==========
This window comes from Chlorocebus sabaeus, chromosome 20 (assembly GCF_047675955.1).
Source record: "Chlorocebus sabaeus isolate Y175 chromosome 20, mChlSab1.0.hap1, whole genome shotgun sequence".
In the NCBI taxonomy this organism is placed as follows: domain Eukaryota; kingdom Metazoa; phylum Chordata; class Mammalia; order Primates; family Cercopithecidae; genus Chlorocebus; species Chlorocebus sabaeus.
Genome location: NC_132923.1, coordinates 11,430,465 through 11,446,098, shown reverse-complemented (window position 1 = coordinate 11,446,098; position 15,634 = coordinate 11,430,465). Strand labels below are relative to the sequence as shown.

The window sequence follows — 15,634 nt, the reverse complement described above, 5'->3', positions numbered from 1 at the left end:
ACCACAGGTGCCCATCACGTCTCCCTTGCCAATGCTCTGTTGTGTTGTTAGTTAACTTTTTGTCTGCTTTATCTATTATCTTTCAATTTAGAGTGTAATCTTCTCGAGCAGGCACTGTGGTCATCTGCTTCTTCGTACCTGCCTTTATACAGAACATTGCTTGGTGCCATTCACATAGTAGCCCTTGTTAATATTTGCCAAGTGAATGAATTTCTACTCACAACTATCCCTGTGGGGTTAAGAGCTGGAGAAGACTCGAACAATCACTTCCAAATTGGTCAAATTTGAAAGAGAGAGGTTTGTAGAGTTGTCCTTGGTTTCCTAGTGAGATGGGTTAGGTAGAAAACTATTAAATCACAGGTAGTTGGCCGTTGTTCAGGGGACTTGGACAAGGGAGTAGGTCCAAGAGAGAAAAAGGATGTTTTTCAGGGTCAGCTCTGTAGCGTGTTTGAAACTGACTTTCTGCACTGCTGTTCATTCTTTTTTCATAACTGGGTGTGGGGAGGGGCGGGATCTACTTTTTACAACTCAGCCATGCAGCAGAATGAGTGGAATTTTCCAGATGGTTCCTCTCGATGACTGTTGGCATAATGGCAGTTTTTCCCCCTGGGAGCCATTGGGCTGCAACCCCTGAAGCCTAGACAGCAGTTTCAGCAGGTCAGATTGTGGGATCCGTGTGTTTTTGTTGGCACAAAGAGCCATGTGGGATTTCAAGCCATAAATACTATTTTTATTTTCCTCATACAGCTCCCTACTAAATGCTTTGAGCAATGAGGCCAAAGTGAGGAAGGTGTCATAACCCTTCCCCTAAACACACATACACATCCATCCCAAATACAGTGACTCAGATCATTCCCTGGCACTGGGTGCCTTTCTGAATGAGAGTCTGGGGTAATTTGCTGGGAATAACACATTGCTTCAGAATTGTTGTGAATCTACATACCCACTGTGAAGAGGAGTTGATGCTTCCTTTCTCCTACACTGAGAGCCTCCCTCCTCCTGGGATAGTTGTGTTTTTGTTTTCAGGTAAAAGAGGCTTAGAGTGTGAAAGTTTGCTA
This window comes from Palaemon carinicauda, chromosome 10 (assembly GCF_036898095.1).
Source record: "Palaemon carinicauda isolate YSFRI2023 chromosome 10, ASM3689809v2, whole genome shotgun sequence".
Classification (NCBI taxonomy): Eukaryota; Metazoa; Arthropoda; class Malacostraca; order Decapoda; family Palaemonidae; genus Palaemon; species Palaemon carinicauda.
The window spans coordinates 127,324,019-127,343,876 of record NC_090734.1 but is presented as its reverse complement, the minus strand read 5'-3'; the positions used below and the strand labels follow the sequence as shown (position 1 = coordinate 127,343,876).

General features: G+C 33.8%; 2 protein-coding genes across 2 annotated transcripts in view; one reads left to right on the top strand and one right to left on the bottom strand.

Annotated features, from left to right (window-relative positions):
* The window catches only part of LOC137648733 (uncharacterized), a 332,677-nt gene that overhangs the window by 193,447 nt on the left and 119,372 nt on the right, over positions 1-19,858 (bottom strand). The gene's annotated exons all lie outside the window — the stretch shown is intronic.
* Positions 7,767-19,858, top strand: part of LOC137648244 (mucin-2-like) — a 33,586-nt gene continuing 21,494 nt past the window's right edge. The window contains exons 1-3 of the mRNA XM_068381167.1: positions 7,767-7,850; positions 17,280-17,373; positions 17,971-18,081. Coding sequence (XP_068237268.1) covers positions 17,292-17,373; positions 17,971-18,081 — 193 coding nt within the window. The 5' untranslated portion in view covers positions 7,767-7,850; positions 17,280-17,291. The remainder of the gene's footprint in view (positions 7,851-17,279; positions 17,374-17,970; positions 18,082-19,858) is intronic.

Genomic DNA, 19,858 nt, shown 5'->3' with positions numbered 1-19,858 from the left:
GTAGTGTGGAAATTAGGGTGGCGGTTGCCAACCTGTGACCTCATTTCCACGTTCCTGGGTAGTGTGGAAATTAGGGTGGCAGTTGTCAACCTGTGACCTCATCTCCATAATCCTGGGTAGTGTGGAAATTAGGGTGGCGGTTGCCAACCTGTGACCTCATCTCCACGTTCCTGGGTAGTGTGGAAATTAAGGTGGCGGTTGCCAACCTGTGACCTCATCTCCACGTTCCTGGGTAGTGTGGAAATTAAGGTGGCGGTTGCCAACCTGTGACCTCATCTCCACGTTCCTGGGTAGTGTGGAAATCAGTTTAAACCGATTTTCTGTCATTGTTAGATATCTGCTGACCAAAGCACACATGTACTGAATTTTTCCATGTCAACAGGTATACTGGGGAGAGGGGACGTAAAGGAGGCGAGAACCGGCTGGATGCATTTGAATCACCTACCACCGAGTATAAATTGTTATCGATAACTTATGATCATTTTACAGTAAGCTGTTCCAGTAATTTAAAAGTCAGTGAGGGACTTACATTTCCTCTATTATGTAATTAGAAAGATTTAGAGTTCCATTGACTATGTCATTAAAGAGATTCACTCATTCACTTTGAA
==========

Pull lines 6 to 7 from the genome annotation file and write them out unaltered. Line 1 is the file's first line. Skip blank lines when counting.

ACCACAGGTGCCCATCACGTCTCCCTTGCCAATGCTCTGTTGTGTTGTTAGTTAACTTTTTGTCTGCTTTATCTATTATCTTTCAATTTAGAGTGTAATCTTCTCGAGCAGGCACTGTGGTCATCTGCTTCTTCGTACCTGCCTTTATACAGAACATTGCTTGGTGCCATTCACATAGTAGCCCTTGTTAATATTTGCCAAGTGAATGAATTTCTACTCACAACTATCCCTGTGGGGTTAAGAGCTGGAGAAGACTCGAACAATCACTTCCAAATTGGTCAAATTTGAAAGAGAGAGGTTTGTAGAGTTGTCCTTGGTTTCCTAGTGAGATGGGTTAGGTAGAAAACTATTAAATCACAGGTAGTTGGCCGTTGTTCAGGGGACTTGGACAAGGGAGTAGGTCCAAGAGAGAAAAAGGATGTTTTTCAGGGTCAGCTCTGTAGCGTGTTTGAAACTGACTTTCTGCACTGCTGTTCATTCTTTTTTCATAACTGGGTGTGGGGAGGGGCGGGATCTACTTTTTACAACTCAGCCATGCAGCAGAATGAGTGGAATTTTCCAGATGGTTCCTCTCGATGACTGTTGGCATAATGGCAGTTTTTCCCCCTGGGAGCCATTGGGCTGCAACCCCTGAAGCCTAGACAGCAGTTTCAGCAGGTCAGATTGTGGGATCCGTGTGTTTTTGTTGGCACAAAGAGCCATGTGGGATTTCAAGCCATAAATACTATTTTTATTTTCCTCATACAGCTCCCTACTAAATGCTTTGAGCAATGAGGCCAAAGTGAGGAAGGTGTCATAACCCTTCCCCTAAACACACATACACATCCATCCCAAATACAGTGACTCAGATCATTCCCTGGCACTGGGTGCCTTTCTGAATGAGAGTCTGGGGTAATTTGCTGGGAATAACACATTGCTTCAGAATTGTTGTGAATCTACATACCCACTGTGAAGAGGAGTTGATGCTTCCTTTCTCCTACACTGAGAGCCTCCCTCCTCCTGGGATAGTTGTGTTTTTGTTTTCAGGTAAAAGAGGCTTAGAGTGTGAAAGTTTGCTA
This window comes from Palaemon carinicauda, chromosome 10 (assembly GCF_036898095.1).